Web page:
It wasn’t uncommon for boys to lie about their age in order to serve. Ray Jackson, who joined the Marines at 16 during World War II, founded the group Veterans of Underage Military Service in 1991, and it listed more than 1,200 active members, including 26 women.  “Some of these guys came from large families and there wasn’t enough food to go around, and this was a way out,” Jackson told a reporter. “Others just had family problems and wanted to get away.”

    Calvin Graham told his mother he was going to visit relatives. Instead, he dropped out of the seventh grade and shipped off to San Diego for basic training.  There, he said, the drill instructors were aware of the underage recruits and often made them run extra miles and lug heavier packs.

    Just months after her christening in 1942, the USS South Dakota was attacked relentlessly in the Pacific. Photo: Wikipedia

    By the time the USS South Dakota made it to the Pacific, it had become part of a task force alongside the legendary carrier USS Enterprise (the “Big E”). By early October 1942, the two ships, along with their escorting cruisers and destroyers, raced to the South Pacific to engage in the fierce fighting in the battle for Guadalcanal. After they reached the Santa Cruz Islands on October 26, the Japanese quickly set their sights on the carrier and launched an air attack that easily penetrated the Enterprise’s own air patrol. The carrier USS Hornet was repeatedly torpedoed and sank off Santa Cruz, but the South Dakota managed to protect Enterprise, destroying 26 enemy planes with a barrage from its antiaircraft guns.

    Standing on the bridge, Captain Gatch watched as a 500-pound bomb struck the South Dakota’s main gun turret. The explosion injured 50 men, including the skipper, and killed one. The ship’s armor was so thick, many of the crew were unaware they’d been hit.  But word quickly spread that Gatch had been knocked unconscious. Quick-thinking quartermasters managed to save the captain’s life—his jugular vein had been severed, and the ligaments in his arms suffered permanent damage—but some onboard were aghast that he didn’t hit the deck when he saw the bomb coming. “I consider it beneath the dignity of a captain of an American battleship to flop for a Japanese bomb,” Gatch later said.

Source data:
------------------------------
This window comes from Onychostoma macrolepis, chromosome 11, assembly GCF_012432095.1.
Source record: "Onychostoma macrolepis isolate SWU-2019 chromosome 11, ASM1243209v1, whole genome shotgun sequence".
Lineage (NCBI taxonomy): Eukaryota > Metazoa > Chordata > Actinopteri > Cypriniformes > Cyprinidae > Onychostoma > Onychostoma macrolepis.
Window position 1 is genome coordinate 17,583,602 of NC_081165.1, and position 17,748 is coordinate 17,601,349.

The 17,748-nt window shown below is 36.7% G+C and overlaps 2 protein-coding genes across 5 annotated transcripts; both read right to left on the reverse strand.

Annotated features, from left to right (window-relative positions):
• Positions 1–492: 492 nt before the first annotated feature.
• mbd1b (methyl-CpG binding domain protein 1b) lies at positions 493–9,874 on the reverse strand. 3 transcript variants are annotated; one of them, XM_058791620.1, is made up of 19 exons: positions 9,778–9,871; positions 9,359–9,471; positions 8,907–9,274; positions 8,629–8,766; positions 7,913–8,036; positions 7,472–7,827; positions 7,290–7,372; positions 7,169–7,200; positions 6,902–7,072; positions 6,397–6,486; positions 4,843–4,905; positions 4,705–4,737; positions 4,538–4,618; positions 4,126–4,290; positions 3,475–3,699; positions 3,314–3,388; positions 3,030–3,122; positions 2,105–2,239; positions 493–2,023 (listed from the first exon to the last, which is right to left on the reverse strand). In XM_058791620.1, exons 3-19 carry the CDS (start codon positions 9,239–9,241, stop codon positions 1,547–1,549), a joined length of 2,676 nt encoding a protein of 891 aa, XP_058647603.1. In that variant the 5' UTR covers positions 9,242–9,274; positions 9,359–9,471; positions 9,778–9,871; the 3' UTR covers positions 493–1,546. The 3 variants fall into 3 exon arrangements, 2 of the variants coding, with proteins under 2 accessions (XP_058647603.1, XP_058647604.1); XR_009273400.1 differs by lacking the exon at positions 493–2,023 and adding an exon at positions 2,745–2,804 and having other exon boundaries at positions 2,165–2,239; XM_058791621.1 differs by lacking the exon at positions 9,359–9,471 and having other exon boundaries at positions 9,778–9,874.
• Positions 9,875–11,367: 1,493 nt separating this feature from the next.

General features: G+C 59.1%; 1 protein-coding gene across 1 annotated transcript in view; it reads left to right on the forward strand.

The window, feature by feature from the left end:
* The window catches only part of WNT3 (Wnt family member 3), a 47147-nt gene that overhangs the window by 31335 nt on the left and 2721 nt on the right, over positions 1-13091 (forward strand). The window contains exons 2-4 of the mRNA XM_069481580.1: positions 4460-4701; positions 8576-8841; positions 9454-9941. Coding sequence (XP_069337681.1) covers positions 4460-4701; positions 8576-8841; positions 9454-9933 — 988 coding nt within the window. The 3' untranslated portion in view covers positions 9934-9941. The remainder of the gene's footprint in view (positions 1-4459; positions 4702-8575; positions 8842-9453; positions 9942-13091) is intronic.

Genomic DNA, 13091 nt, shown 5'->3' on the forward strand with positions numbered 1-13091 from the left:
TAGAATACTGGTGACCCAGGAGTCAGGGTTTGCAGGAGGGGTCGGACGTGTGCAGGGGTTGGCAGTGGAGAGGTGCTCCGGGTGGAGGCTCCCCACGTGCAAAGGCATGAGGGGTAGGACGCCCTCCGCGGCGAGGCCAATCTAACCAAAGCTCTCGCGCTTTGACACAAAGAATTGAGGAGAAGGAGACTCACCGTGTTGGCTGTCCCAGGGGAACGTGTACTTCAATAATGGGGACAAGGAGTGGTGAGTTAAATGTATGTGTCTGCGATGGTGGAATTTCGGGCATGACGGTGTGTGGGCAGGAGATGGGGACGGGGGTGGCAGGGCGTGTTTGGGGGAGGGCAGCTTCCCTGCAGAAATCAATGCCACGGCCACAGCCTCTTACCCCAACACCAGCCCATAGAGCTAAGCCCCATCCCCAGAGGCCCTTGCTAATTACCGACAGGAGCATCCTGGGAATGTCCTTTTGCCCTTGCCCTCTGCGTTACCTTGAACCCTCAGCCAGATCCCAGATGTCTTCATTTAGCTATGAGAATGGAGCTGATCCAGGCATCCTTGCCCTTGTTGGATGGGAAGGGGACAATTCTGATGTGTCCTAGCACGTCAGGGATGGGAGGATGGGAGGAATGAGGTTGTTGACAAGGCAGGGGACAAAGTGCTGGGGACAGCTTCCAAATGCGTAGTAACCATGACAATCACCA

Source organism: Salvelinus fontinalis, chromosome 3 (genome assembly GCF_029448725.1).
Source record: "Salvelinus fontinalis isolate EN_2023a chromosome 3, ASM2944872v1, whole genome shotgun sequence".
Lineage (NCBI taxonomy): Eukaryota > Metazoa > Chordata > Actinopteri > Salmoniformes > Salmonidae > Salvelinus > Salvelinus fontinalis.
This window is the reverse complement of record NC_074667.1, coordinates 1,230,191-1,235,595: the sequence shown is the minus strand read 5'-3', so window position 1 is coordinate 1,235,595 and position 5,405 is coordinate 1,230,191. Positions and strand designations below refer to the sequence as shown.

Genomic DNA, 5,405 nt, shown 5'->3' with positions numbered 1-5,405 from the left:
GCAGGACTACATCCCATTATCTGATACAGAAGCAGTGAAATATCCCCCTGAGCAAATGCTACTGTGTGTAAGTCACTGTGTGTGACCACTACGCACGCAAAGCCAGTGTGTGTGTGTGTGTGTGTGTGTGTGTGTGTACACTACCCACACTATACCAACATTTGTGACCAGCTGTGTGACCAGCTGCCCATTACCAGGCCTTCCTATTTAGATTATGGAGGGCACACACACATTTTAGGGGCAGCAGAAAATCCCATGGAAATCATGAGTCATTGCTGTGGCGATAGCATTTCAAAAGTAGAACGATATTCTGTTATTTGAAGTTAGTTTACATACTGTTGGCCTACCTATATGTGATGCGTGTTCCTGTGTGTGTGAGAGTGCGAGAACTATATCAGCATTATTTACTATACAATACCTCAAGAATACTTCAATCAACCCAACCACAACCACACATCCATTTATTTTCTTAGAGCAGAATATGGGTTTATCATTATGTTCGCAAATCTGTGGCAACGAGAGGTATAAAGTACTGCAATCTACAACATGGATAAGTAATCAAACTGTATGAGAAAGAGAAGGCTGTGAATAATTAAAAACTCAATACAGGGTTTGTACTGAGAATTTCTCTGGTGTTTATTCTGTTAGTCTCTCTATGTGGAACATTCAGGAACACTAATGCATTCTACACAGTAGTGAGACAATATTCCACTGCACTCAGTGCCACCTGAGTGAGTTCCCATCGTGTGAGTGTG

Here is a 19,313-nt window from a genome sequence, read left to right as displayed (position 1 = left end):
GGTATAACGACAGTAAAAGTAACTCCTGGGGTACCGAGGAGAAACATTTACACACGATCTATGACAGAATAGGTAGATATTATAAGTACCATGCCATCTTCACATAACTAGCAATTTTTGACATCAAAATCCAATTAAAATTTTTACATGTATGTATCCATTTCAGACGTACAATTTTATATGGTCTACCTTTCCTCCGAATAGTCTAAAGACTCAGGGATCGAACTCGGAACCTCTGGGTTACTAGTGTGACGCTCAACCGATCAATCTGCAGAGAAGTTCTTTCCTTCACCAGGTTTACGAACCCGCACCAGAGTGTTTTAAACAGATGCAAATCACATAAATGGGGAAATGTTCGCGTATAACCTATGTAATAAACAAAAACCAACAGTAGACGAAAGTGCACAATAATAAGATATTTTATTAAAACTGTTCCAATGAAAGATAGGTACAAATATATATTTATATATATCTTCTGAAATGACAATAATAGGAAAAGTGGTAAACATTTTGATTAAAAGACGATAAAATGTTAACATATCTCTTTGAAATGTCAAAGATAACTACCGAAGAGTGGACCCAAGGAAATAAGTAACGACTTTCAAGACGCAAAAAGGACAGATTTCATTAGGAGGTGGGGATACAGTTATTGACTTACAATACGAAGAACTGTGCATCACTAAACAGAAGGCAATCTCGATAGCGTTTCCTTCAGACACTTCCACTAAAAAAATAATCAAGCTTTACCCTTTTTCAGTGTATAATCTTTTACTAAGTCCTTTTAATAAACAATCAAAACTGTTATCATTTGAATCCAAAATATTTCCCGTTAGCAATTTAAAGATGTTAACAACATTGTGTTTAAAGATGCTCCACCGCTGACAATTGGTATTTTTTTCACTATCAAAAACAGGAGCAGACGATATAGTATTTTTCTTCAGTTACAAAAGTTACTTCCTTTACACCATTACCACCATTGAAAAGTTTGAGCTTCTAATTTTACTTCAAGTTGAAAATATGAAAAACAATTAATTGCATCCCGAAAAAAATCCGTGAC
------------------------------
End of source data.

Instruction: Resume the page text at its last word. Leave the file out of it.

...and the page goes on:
The ship’s young crew continued to fire at anything in the air, including American bombers that were low on fuel and trying to land on the Enterprise. The South Dakota was quickly getting a reputation for being wild-eyed and quick to shoot, and Navy pilots were warned not to fly anywhere near it. The South Dakota was fully repaired at Pearl Harbor, and Captain Gatch returned to his ship, wearing a sling and bandages. Seaman Graham quietly became a teenager, turning 13 on November 6, just as Japanese naval forces began shelling an American airfield on Guadalcanal Island. Steaming south with the Enterprise, Task Force 64, with the South Dakota and another battleship, the USS Washington, took four American destroyers on a night search for the enemy near Savo Island. There, on November 14, Japanese ships opened fire, sinking or heavily damaging the American destroyers in a four day engagement that became known as the Naval Battle of Guadalcanal.

    Later that evening the South Dakota encountered eight Japanese destroyers with deadly accurate 16-inch guns, the South Dakota set fire to three of them. “They never knew what sank ‘em,” Gatch would recall. One Japanese ship set its searchlights on the South Dakota, and the ship took 42 enemy hits, temporarily losing power. Graham was manning his gun when shrapnel tore through his jaw and mouth another hit knocked him down, and he fell through three stories of superstructure. Still, the 13 year-old made it to his feet, dazed and bleeding, and helped pull other crew members to safety while others were thrown by the force of the explosions, their bodies aflame, into the Pacific.